Cab Drivers Gathering License Plate Intel on Uber, Lyft, & SideCar

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After vehemently contesting a recent media report saying a mass exodus of cab drivers are headed to app-based, car-hire startups, the San Francisco Cab Drivers Association this week decided to make it clear that cabbies are still the victim in this business battle.

Namely, it's vastly outnumbered. After collecting license plate data from cars bearing the trade dress of a Transportation Network Company (TNC), the association says the ratio of car-hires to cabs is about 3,400 to 1,800 -- roughly 2 to 1.

"We're trying to show these TNCs are a big safety issue in the streets of San Francisco," SFCDA director Trevor Johnson tells SF Weekly before launching his litany of complaints.

He says companies including Uber and Lyft say they're creating efficient transportation when in reality, they're creating traffic snarls. They say they're being green when they're really flooding the roads with cars. They say they're improving safety when they're really encouraging more people to troll the streets looking at their cell phones.

To top it all off, TNCs call their business a form of "disruption," but it's actually profiteering, Johnson insists. They're using a VC-backed model to commandeer fares from small, highly regulated, mom-and-pop cab fleets.

"People claim we're whining because we're an incumbent monopoly," he says. "But that couldn't be farther from the truth. The taxi industry is actually made up of small businesses."

Richard Hybels, who owns a modest-sized local company called Metro Cab, says competition from TNCs has all but crippled his business. "We are clearly circling the drain," he writes, via e-mail. "No drivers and I'm losing $25-30,000 a month from max revenue. I wonder which cab co. will be first to close doors."

Johnson says that he and other cab drivers began gathering intel in June of 2013, and thus far they've only focused on sedans without commercial livery plates, which eliminates the whole swath of Uber town cars that are licensed with the state. The data isn't perfect, he admits. It doesn't account for how long each TNC driver is on the road (the number of driving hours might, indeed, be a better metric to determine how many vehicles are on the street at any one time). It also doesn't account for driver attrition rates, which are high at some of these companies.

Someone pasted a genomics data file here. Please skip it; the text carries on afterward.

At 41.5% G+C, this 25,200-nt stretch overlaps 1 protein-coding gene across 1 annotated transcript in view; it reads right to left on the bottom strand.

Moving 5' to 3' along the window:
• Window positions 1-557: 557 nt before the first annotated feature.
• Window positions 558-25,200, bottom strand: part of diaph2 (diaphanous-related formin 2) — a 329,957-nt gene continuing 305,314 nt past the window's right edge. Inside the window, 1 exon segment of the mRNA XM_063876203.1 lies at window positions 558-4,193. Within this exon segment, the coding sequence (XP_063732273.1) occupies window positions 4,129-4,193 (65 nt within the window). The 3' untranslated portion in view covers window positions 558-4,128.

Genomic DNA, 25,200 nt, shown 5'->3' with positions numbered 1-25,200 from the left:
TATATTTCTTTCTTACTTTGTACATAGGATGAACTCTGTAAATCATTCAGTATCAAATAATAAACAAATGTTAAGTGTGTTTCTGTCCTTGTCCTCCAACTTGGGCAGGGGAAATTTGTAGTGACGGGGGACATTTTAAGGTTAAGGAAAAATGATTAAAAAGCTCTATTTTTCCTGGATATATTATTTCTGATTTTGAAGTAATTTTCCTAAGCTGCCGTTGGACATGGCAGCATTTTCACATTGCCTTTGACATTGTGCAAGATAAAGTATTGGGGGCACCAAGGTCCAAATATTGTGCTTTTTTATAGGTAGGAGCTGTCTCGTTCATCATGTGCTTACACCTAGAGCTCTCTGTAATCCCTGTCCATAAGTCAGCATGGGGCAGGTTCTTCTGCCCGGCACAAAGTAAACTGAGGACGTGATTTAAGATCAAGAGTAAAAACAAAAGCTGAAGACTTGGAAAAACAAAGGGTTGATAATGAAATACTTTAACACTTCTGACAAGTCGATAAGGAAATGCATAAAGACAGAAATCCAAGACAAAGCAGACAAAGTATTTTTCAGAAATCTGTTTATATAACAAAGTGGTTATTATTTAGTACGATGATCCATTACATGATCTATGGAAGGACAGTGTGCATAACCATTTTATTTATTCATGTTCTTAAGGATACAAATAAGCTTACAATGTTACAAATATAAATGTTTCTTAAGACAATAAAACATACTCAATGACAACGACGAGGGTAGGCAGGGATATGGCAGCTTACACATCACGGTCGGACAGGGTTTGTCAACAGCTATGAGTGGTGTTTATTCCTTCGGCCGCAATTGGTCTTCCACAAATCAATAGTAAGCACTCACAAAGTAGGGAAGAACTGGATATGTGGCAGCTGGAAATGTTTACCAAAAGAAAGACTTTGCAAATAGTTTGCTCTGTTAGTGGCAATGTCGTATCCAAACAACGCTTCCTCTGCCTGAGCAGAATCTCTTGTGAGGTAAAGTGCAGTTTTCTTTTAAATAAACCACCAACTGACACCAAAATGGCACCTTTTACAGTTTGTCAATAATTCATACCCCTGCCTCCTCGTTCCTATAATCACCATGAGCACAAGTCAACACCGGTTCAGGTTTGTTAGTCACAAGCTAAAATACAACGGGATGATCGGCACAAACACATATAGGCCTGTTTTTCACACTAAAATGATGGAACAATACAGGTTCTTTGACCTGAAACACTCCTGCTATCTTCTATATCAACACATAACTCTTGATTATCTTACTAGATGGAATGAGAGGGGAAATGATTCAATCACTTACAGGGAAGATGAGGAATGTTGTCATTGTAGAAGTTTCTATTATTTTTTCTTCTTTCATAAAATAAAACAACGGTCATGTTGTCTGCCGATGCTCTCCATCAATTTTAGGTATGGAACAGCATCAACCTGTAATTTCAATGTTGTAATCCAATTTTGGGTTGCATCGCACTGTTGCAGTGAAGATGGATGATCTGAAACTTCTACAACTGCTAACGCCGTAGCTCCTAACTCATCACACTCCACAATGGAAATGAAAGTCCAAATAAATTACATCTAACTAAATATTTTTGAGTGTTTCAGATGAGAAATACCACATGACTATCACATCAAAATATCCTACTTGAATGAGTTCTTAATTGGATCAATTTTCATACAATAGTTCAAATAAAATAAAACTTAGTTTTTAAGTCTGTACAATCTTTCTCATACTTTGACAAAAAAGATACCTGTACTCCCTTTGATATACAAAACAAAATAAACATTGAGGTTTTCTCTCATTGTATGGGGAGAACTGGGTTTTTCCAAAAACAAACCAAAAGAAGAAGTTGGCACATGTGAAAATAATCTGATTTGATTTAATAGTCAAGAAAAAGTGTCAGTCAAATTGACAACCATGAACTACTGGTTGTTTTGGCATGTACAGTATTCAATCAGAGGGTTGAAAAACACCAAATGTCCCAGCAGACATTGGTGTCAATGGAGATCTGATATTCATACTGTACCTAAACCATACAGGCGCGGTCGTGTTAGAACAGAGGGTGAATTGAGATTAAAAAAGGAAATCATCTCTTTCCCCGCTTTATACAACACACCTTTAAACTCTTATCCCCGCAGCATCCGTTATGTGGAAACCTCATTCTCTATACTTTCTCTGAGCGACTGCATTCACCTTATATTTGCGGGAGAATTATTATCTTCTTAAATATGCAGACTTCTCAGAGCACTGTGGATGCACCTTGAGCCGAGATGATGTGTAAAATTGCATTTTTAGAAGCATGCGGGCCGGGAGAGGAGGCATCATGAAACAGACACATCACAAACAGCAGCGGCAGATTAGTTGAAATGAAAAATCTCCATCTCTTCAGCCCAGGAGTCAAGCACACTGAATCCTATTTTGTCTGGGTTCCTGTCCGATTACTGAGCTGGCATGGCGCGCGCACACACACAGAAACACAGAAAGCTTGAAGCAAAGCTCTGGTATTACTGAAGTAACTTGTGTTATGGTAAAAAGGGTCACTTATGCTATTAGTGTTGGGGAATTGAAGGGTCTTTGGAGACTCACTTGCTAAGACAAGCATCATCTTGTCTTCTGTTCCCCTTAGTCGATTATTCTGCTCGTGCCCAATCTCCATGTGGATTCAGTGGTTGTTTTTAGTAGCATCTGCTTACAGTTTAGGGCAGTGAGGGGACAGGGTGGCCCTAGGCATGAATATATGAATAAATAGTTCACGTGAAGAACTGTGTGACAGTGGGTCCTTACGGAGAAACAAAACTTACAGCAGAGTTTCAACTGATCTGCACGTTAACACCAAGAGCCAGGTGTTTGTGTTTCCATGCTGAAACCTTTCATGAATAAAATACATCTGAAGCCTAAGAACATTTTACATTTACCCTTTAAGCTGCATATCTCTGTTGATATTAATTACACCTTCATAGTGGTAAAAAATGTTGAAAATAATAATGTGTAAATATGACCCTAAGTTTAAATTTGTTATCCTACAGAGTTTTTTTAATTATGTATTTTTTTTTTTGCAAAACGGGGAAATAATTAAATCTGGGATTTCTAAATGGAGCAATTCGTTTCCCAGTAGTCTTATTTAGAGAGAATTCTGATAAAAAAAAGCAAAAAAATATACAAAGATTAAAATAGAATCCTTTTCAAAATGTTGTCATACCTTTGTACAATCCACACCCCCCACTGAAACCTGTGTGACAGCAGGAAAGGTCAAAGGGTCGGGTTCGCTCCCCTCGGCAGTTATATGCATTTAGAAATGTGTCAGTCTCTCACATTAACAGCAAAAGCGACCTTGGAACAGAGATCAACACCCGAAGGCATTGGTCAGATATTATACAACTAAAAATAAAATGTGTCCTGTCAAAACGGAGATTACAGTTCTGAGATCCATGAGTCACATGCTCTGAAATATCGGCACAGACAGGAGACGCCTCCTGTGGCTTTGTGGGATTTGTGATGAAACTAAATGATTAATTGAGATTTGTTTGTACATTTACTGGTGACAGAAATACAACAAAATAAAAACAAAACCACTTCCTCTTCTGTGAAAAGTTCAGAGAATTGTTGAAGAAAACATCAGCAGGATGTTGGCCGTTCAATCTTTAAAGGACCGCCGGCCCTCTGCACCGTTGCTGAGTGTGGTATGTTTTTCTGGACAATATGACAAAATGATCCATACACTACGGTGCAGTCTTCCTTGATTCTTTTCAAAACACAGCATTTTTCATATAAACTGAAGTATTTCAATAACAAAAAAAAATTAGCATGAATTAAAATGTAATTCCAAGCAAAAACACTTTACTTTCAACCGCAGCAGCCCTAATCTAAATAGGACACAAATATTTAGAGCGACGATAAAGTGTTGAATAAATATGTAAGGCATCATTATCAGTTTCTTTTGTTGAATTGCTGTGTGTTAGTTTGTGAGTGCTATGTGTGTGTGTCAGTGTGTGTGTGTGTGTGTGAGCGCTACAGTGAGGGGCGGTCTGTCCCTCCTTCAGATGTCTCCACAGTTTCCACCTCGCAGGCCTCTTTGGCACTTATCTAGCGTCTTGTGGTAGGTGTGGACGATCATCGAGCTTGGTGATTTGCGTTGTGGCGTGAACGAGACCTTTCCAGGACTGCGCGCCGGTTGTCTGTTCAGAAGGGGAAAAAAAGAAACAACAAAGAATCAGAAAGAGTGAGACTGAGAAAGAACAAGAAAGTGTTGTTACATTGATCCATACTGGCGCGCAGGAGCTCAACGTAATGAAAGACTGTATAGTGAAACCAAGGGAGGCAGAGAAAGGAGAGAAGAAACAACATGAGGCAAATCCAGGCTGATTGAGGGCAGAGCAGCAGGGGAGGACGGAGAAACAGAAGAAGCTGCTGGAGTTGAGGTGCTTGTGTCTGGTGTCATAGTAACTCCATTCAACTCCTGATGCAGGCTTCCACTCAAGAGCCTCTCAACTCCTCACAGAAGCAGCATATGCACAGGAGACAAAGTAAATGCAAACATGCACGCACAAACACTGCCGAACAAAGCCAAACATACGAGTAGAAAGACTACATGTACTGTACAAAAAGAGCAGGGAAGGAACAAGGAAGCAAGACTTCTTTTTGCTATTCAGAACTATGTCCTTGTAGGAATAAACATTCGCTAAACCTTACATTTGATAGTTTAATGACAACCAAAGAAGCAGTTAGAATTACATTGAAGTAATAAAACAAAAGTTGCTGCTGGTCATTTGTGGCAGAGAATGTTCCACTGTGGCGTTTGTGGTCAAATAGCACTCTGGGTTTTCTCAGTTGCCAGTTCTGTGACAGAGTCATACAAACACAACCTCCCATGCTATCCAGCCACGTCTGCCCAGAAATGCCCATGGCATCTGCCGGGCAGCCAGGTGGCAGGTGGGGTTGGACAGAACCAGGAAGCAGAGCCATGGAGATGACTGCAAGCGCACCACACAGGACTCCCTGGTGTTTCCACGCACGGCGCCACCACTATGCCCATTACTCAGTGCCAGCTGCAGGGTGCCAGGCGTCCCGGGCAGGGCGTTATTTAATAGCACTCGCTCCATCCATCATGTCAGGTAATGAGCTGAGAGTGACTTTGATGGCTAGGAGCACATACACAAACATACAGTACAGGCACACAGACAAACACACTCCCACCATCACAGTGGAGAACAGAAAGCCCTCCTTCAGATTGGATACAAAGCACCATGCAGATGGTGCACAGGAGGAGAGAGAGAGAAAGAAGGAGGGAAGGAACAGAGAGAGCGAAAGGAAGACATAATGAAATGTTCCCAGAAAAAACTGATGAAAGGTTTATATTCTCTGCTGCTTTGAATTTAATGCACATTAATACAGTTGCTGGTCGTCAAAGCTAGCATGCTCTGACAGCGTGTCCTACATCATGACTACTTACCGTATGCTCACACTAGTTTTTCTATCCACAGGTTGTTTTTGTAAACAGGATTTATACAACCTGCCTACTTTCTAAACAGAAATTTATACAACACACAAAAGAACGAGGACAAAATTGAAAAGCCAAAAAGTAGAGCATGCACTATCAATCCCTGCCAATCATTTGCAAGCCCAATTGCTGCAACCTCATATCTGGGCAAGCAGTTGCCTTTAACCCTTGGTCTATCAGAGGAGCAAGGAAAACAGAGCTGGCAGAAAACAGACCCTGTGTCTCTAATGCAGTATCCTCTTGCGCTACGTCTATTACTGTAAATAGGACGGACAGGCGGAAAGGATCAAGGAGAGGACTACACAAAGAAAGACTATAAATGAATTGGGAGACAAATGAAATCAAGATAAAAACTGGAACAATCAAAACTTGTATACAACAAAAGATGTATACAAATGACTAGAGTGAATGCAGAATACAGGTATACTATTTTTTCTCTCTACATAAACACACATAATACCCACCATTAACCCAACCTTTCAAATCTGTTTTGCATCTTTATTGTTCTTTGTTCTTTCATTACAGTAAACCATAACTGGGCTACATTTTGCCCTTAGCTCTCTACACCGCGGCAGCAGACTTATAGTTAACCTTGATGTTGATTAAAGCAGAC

Yet, it's perhaps the best evidence that taxi drivers currently have to show that they're being outpaced by the new competitors. Over the past few months, cab companies have taken increasingly drastic measures -- from charm offensives, to angry screeds, to fee waivers for new taxi permit applications. The license plate intel project might be SFCDA's best offensive strike yet, given that it can now turn that data over to insurance investigators and CPUC officials, in the hope of obtaining tighter regulations for the TNCs.

At the very least, Johnson, et. al., feel vindicated.

Spokespeople from Lyft and Uber have yet to answer requests for comment.

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How exactly do these smart phone driven ride sharing services fit with the state and national efforts to combat distracted driving? Smartphone Apps are  extremely dangerous to use while driving on the busy streets of San Francisco.

If you are looking at a smartphone and not at the road, bad things can happen (especially in SF) where you have lots of pedestrians and bike messengers and trucks.Drivers are supposed to be looking at the road and not at their phone for their next fare.  City Cab drivers have been complaining about these ride sharing services since Day 1 so put the blame directly on the San Francisco Municipal Transit Agency (SFMTA) who is supposed to be regulating these ride sharing services.  

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